Hollywood Actor, Director Finds Success on Amazon

Judson Morgan is a Los Angeles-based actor and manager. He possesses an agency that makes movies and other visual content. He is also a successful ecommerce — with a purpose.

He explained,”I have zero interest in making money from a random item. It’s simply not interesting. I wanted to create a true brand that individuals could resonate with.”

That brand is Benevolence Los Angeles, an Amazon-focused gift boutique which donates a portion of each transaction to charity. He launched it in 2017. Fast forward to 2021, and earnings from Benevolence, another ecommerce brand, along with his agency has risen to eight figures.

I recently spoke with Morgan about selling on Amazon, handling three businesses, influencer marketing, and much more.

Our whole audio dialog is embedded below. The transcript that follows is edited for clarity and length.

Eric Bandholz: You’ve got two ecommerce brands.

Judson Morgan: Yes. There is Benevolence Los Angeles, as in doing good on earth. And Craft & Kin, which sells handmade goods.

Additionally, I’ve Butter. That is my agency. We started out performing narrative films here in the Los Angeles region. We then proceeded into creating content like video, photos, infographics — some other visual stuff — for companies.

Bandholz: Both ecommerce brands are mostly on Amazon.

Morgan: Right. But both have their own Shopify shop. It’s likely 4 percent of overall revenue. You probably could convince me I should concentrate on those websites more.

Bandholz: When did you launch both brands?

Morgan: I have a Masters of Fine Arts with expertise in Hollywood as a filmmaker, actor, and director. The creative side of building a brand was what interested me. I have zero interest in making money from a random item. It’s simply not interesting. So I wanted to create a true brand that individuals could resonate with.

In ancient 2017 or late 2016, I listened to Ryan Moran [the writer and adviser ] on a podcast talking about Fulfillment by Amazon. I had never heard of it. I set up a test product, an iPhone instance, and it sold like mad on Amazon. The situation was a side project to my service work. But sales took off. I thought,”That is something.”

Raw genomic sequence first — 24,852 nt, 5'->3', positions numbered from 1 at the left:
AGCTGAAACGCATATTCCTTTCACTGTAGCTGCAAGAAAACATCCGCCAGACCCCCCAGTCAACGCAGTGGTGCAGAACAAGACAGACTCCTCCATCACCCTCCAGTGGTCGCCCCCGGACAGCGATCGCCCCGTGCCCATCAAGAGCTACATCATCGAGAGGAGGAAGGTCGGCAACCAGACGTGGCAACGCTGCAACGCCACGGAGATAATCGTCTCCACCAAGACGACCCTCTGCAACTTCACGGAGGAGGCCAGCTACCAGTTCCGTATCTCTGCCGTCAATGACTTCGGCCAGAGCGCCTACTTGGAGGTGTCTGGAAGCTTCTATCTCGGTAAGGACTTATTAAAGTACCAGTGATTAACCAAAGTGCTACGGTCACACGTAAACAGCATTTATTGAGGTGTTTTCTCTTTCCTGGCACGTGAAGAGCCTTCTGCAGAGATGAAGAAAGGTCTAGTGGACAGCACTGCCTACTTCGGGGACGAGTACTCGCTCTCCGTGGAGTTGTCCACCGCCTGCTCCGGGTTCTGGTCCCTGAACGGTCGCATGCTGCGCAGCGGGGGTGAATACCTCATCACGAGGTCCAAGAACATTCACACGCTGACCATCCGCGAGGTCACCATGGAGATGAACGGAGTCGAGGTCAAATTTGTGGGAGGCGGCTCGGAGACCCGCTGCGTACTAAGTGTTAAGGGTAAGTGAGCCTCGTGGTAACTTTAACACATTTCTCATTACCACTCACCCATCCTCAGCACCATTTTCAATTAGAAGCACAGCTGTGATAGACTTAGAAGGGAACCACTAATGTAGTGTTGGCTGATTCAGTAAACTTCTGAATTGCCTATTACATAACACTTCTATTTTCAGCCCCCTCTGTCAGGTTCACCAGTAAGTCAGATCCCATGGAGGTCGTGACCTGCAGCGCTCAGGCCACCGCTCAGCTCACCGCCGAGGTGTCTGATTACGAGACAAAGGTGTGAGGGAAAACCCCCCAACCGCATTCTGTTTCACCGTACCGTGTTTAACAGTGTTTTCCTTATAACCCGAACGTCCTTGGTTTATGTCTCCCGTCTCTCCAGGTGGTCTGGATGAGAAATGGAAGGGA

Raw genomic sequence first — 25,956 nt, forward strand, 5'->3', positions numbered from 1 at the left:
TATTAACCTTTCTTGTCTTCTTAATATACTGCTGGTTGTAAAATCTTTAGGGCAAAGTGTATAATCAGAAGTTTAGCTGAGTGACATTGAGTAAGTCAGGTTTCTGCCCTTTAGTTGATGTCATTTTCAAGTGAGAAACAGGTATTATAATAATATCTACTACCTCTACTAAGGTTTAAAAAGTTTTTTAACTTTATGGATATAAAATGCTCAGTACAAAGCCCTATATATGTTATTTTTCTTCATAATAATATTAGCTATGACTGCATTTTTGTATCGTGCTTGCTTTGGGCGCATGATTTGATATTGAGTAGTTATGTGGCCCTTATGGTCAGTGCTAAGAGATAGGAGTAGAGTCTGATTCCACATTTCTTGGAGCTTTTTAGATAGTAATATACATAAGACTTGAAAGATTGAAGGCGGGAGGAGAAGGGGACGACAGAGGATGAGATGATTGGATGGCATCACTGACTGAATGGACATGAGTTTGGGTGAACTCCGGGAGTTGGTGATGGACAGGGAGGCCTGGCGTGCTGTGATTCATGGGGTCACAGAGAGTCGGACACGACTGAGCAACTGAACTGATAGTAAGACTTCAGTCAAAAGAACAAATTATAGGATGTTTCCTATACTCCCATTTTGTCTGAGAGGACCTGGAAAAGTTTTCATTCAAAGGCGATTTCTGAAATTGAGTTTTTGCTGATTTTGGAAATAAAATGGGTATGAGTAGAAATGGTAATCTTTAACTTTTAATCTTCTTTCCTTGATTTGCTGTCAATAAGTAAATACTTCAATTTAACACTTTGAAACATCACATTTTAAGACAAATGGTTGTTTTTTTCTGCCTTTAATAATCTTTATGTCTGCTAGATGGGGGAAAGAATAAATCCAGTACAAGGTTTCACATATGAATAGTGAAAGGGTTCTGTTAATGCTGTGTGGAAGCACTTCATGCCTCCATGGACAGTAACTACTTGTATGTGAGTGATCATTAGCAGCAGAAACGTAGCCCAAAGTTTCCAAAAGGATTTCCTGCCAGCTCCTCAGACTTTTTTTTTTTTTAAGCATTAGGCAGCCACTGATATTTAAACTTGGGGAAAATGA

So I generated Benevolence in 2017. Every product is acceptable for a gift. We donate to charity some of every purchase. We climbed from me being an actor and not understanding the company to attaining eight figures in earnings in the previous 12 months involving all three of my businesses. We have 12 people on the ecommerce side and seven on the Butter team.

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Bandholz: What are these ecommerce people doing?

Morgan: I have one team for the two brands. There are pluses and minuses to that. There is a logistics person for every brand and a logistics manager that handles both. Running out of inventory has been a significant problem for us. Then I’ve a chatbot advertising guy. He is a Minichat (movie ) expert.

There is a customer support person. We’ve got three people on our product health team. I made up that title. After products are launched, the item health team has the responsibility of ensuring sales grow. There is a fulltime photographer, a fulltime retoucher, and a fulltime graphic designer — all of these operate on both companies.

And then I have a full-time accountant. We outsource pay-per-click advertising management. My service does some video work for both ecommerce brands.

Bandholz: The previous guest I had on this particular podcast who concentrated on Amazon said the time for rapid expansion on that platform has passed. Is there still a chance there?

Morgan: It’s tougher, no question. But we found a product four months ago (going into Q4), and it went in a fantastic way. A high-margin product. There wasn’t lots of competition. We got all of the algorithm juice. Amazon loved us, and we were making tens of thousands of sales daily.

However, we’ve had many more product failures than we used to. So it’s not straightforward. But neither is selling on our own site.